Your audience may not remember how you started your presentation, but they’ll surely remember the end. So, make sure to close strong to leave a lasting impression.
Lesson #2 – Confront Potential Differences of Opinion Early
As mentioned before, Henry opened his speech with an appeal to civility. He understood that the environment is a powder keg waiting to explode. So, he told the audience that his purpose is not to cast disparaging remarks on his opponents.
Patrick Henry understood that he may have a mixed audience. He confronted potential differences of opinion early on. Henry didn’t want contention to mar his message, so he addressed it at the beginning to ensure that everyone was ready to hear what he had to say.
Your audience members may have different opinions on your subject matter. And that’s okay! Just make sure to address it early.
It’s like the proverbial elephant in the room. Once you address it, your audience is free to attend to what you’re saying.
Lesson #3 – Appeal to the Ideals of Your Audience
The Founding Fathers were realists at heart. They believed that nature had a very real moral order. The order includes “certain unalienable rights” that belong to human beings simply by virtue of their humanity.
However, their beliefs were also tempered by political realism. As a political realist, Patrick Henry understood that humans had a tendency for weak and selfish behaviours. Because of that, they’re prone to violate other people’s rights.
In other words, humans want freedom for themselves. But it’s hard to resist the temptation to oppress others, too.
So, Henry spoke to the heart of his listeners. He spoke of the threat to their individual freedoms. Patrick Henry wanted people to rise up against British rule. And he understood that these freedoms and rights could only come if people fought to win and hold these rights themselves.
Knowing your audience is essential when you deliver your presentation. You want your speeches to resonate with your audience. But you can’t do it effectively if you don’t know your audience’s ideology.
Lesson #4 – Maintain Civility When Speaking About Sensitive Subjects
Patrick Henry implored his audience to use civility when addressing sensitive subjects. Volatile subjects have a tendency to explode if the speaker doesn’t handle it the right way.
However, Henry also went on to say that they need “candid civility.” In this instance, he’s not trying to offend. He also doesn’t want to avoid the hard truths of the subject matter just because some people may find it offensive.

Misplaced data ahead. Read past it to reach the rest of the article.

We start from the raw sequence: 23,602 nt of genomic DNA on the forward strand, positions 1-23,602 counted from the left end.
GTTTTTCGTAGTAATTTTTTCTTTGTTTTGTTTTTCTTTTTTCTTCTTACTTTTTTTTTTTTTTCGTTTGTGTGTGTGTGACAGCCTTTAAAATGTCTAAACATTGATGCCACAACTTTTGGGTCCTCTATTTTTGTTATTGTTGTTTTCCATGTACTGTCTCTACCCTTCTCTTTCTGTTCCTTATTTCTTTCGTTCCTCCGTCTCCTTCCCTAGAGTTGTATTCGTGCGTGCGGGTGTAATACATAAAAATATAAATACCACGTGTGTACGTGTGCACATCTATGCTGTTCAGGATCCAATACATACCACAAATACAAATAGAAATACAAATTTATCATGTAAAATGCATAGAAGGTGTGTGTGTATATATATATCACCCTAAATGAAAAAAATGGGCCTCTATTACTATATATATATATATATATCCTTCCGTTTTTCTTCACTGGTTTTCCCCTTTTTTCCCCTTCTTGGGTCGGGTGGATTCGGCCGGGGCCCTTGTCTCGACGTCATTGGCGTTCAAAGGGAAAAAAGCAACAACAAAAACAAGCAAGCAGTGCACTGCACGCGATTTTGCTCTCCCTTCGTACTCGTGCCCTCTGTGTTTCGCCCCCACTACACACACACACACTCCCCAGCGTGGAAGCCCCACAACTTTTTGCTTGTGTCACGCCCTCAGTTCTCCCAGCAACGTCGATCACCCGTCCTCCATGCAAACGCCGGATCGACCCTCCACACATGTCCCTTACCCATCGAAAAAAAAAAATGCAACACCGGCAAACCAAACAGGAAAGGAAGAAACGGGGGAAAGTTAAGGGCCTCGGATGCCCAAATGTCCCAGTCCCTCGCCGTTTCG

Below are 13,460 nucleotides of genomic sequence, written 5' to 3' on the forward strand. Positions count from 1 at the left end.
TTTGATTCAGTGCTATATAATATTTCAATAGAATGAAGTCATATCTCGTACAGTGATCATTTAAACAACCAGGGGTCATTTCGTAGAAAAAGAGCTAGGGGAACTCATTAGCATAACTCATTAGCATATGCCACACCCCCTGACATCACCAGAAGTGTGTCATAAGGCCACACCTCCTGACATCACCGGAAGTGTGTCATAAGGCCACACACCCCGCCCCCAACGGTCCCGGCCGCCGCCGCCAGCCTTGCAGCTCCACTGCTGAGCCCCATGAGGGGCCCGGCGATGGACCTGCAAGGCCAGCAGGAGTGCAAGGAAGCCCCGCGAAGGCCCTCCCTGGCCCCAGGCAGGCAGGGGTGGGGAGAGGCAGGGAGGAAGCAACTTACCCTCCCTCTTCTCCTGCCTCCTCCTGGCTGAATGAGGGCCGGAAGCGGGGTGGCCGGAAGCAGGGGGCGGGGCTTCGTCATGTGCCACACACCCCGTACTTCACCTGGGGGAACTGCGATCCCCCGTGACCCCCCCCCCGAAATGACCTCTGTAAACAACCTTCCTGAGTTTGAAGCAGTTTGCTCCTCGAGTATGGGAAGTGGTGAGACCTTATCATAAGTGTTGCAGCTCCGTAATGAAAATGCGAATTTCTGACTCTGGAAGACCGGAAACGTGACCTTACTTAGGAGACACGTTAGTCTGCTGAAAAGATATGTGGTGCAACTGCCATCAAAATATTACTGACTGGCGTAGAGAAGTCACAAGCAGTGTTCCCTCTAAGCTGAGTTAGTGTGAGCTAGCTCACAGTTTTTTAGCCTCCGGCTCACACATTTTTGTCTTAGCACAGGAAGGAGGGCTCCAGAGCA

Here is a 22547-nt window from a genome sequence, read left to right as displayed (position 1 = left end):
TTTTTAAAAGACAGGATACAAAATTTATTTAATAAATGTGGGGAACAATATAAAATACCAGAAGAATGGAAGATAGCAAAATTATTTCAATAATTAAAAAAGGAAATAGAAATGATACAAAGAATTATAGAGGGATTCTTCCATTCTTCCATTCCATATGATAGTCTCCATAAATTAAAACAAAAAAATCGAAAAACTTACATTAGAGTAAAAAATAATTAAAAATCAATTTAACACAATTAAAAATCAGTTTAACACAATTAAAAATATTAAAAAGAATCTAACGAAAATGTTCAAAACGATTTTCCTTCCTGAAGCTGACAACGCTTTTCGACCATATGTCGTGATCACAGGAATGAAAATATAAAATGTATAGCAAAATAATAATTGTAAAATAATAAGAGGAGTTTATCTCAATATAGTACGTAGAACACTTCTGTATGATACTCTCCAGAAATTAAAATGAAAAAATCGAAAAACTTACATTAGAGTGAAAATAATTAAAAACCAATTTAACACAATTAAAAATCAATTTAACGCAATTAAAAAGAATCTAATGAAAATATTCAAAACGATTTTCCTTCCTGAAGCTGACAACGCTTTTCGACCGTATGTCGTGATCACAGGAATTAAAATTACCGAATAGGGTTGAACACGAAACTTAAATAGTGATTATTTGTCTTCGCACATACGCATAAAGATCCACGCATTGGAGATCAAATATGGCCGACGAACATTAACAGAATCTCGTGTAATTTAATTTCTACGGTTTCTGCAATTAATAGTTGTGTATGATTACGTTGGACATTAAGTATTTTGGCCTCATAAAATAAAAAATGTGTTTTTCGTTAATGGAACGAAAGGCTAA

Influencers bring up sensitive subjects sometimes. It’s these hard truths that keep your audience coming back for more. They want to learn more about themselves and the world around them.
But don’t set out to offend or insult them in the process.
That doesn’t mean you need to tiptoe around sensitive subjects. Maintaining candid civility is all about how you frame those hard truths.
Lesson #5 – Simple Words Often Inspire More Than the Complex Ones
Want to use complex words? Save them for your next scrabble game!
Simple words offer more power and pack more of a punch.
Because it makes the speech easy to understand at the moment. And even easier to recall at a later date.
Language simplicity also appeals to the masses. You want your audience to listen to your message and not puzzle over every other word coming out of your mouth.
Patrick Henry kept his words simple so that everyone understood his message. It was also easier for attendees to quote him later on because the language was easy to remember.
Influence a Nation with Key Presentation Skills
How do you move a nation?
The same way you move an audience, one well-placed word at a time.
You may not deliver a presentation of the “give me liberty” variety, but it can be memorable for those members of your audience. Just remember to use key lessons from Patrick Henry’s famous speech.
Closing strong is a key element that will have the audience talking about your presentation long after it’s over. It’s the metaphorical “mic drop.” And you want to end it as strongly as you started.
Also, you may have to bring up sensitive subjects from time to time. Remember to keep it civil and try to address the differences of opinion from the beginning.
That doesn’t mean you should avoid sensitive subjects altogether. Make sure, though, that it’s appropriate for your audience. In other words, do your research first!